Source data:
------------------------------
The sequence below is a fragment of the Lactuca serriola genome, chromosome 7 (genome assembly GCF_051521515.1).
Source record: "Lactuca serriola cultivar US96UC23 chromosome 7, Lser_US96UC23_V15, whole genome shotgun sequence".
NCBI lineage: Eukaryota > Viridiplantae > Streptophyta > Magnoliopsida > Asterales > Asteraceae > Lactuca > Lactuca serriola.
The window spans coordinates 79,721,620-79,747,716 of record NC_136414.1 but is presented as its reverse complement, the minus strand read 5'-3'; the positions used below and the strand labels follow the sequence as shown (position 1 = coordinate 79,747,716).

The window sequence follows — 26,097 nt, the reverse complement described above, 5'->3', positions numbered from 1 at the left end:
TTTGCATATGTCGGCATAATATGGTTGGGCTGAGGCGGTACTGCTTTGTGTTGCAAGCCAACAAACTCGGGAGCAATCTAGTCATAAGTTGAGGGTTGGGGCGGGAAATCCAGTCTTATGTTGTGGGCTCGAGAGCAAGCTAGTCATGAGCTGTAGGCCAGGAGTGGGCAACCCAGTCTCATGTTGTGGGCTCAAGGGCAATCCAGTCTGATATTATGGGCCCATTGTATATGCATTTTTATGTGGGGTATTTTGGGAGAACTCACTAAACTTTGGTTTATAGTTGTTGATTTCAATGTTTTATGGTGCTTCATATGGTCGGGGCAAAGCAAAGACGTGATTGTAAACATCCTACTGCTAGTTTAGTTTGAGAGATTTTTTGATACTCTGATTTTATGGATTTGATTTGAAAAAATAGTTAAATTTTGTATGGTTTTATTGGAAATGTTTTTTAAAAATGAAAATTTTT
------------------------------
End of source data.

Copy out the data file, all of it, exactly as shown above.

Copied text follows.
The sequence below is a fragment of the Lactuca serriola genome, chromosome 7 (genome assembly GCF_051521515.1).
Source record: "Lactuca serriola cultivar US96UC23 chromosome 7, Lser_US96UC23_V15, whole genome shotgun sequence".
NCBI lineage: Eukaryota > Viridiplantae > Streptophyta > Magnoliopsida > Asterales > Asteraceae > Lactuca > Lactuca serriola.
The window spans coordinates 79,721,620-79,747,716 of record NC_136414.1 but is presented as its reverse complement, the minus strand read 5'-3'; the positions used below and the strand labels follow the sequence as shown (position 1 = coordinate 79,747,716).

The window sequence follows — 26,097 nt, the reverse complement described above, 5'->3', positions numbered from 1 at the left end:
TTTGCATATGTCGGCATAATATGGTTGGGCTGAGGCGGTACTGCTTTGTGTTGCAAGCCAACAAACTCGGGAGCAATCTAGTCATAAGTTGAGGGTTGGGGCGGGAAATCCAGTCTTATGTTGTGGGCTCGAGAGCAAGCTAGTCATGAGCTGTAGGCCAGGAGTGGGCAACCCAGTCTCATGTTGTGGGCTCAAGGGCAATCCAGTCTGATATTATGGGCCCATTGTATATGCATTTTTATGTGGGGTATTTTGGGAGAACTCACTAAACTTTGGTTTATAGTTGTTGATTTCAATGTTTTATGGTGCTTCATATGGTCGGGGCAAAGCAAAGACGTGATTGTAAACATCCTACTGCTAGTTTAGTTTGAGAGATTTTTTGATACTCTGATTTTATGGATTTGATTTGAAAAAATAGTTAAATTTTGTATGGTTTTATTGGAAATGTTTTTTAAAAATGAAAATTTTT